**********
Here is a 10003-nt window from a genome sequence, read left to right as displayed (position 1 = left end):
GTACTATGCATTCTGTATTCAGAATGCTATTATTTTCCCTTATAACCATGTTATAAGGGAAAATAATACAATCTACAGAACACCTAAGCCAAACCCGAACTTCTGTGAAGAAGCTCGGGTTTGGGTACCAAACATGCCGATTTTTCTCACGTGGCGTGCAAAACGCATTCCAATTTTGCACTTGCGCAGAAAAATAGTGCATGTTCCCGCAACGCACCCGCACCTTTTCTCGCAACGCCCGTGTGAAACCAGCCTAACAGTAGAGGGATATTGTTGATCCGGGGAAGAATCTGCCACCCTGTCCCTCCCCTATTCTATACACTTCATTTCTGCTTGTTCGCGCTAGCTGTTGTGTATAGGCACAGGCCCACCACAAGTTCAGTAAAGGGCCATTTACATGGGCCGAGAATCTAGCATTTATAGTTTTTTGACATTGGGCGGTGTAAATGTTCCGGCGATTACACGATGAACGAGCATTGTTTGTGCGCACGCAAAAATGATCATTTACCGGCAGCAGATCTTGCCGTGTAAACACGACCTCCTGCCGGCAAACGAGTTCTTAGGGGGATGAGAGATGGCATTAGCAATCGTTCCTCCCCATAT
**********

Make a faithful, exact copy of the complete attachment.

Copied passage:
Here is a 10003-nt window from a genome sequence, read left to right as displayed (position 1 = left end):
GTACTATGCATTCTGTATTCAGAATGCTATTATTTTCCCTTATAACCATGTTATAAGGGAAAATAATACAATCTACAGAACACCTAAGCCAAACCCGAACTTCTGTGAAGAAGCTCGGGTTTGGGTACCAAACATGCCGATTTTTCTCACGTGGCGTGCAAAACGCATTCCAATTTTGCACTTGCGCAGAAAAATAGTGCATGTTCCCGCAACGCACCCGCACCTTTTCTCGCAACGCCCGTGTGAAACCAGCCTAACAGTAGAGGGATATTGTTGATCCGGGGAAGAATCTGCCACCCTGTCCCTCCCCTATTCTATACACTTCATTTCTGCTTGTTCGCGCTAGCTGTTGTGTATAGGCACAGGCCCACCACAAGTTCAGTAAAGGGCCATTTACATGGGCCGAGAATCTAGCATTTATAGTTTTTTGACATTGGGCGGTGTAAATGTTCCGGCGATTACACGATGAACGAGCATTGTTTGTGCGCACGCAAAAATGATCATTTACCGGCAGCAGATCTTGCCGTGTAAACACGACCTCCTGCCGGCAAACGAGTTCTTAGGGGGATGAGAGATGGCATTAGCAATCGTTCCTCCCCATAT